There is little chance that a big country with weak STEM education will industrialize. STEM refers to the fields of Science, Technology, Engineering and Mathematics. Weak, here, means shortage in skills.
So, it’s pleasing that we have heard a lot of noise made about rectifying Kenya’s shortcomings in STEM. It is important that Kenyan girls should not be left behind when the improvements start being effected. They already trail in STEM and time must be taken to come up with ways of attracting more young girls into STEM.
Truth is that businesses in STEM fields are far more likely to get funding. They have a higher barrier of entry. Some investors have said they would not fund a business they can start tomorrow.
Here are 4 ways by HerBusiness on how to attract more Kenyan girls into STEM:
1.Change how it’s all taught
At the base of this problem is the curriculum. There has to be a reason why 78% of Kenyan students prefer arts and humanities for post-secondary education. The rote learning and exam-be-all basis on which Kenyan education is built is already bad enough. It’s another thing when you want to use these to make boys and girls want to learn physics or chemistry. The review of Kenya’s curriculum should replace this method with an alternative like active learning. This will surely raise the numbers.
2.Increase interest among high school girls
Secondary schools in Kenya of course have science clubs. But the mechanisms for attracting girls to STEM should really turn heads. The numbers are low. 2015 KCSE results analysis lay bare some of the facts. Not only were girls second to boys in all the major subjects but also they did not show interest in technical stuff like metalwork, woodwork and electricity. To change this reality, mentorship is needed so that the girls can be shown the opportunities they are forgoing. HerBusiness applauds efforts by these two women who do that.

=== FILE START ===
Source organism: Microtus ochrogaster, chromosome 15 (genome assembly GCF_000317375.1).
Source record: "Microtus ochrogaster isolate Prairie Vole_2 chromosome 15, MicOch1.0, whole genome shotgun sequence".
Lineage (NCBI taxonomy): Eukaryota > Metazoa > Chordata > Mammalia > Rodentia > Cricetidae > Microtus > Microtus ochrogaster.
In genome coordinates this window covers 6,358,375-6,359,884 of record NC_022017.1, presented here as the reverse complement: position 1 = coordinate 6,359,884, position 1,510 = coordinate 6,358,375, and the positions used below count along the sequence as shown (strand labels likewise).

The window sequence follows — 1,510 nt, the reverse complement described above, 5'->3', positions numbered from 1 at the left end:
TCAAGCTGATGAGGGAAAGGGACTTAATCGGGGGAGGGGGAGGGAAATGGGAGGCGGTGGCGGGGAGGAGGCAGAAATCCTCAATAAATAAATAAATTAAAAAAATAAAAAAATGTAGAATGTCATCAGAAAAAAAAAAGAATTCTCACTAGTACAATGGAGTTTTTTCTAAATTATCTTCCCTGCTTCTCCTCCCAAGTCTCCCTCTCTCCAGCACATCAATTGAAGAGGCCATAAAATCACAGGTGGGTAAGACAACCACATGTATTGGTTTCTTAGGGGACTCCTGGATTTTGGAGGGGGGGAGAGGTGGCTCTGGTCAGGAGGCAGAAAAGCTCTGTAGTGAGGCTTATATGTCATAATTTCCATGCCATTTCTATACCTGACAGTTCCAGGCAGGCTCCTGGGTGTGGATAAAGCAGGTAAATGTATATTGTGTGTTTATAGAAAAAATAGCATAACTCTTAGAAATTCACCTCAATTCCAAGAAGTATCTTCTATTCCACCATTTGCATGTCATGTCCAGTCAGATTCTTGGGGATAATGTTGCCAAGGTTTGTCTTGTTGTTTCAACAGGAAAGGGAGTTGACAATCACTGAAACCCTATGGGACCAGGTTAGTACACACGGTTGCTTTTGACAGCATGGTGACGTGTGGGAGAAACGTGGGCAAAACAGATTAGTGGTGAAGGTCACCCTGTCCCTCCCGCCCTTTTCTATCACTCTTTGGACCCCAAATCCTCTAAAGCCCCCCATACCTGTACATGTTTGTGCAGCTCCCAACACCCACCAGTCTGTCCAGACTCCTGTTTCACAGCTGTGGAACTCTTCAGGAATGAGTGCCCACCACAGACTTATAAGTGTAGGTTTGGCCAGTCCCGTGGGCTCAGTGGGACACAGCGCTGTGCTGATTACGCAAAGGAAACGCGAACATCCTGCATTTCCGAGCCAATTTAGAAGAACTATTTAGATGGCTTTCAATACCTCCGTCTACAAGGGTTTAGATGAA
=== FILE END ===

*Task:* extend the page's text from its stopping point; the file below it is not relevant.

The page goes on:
3.Retain those who are into STEM
Retention begins with ensuring no girl who wishes to pursue STEM fails to do so because of lack of resources. Giving more HELB loan to STEM students is a great start. Those who have pursued it further need to know that careers in these fields will be devoid of bias against women and will be flexible to the realities of being a working mother. Starting families is one reason why women drop out of the field. Of course, more effort should be made in recognizing achievements of Kenyan women in STEM if only to create Role Models that will attract others.
There is only one way to encourage a research culture and that is investing in research work. The Kenya’s Government own Science, Technology and Innovation sector plan admits the same. Kenya spends less than 1% of its GDP on Research and Development. Compare this to countries such as Germany and USA which spend more than 2% of their much larger GDPs. A UNESCO report, in 2010, revealed that only 3% of STEM Academic staff in Kenyan Universities are women. Can you blame them? Other female innovators do not want to work in a field with low quality educators, facilities and little collaboration.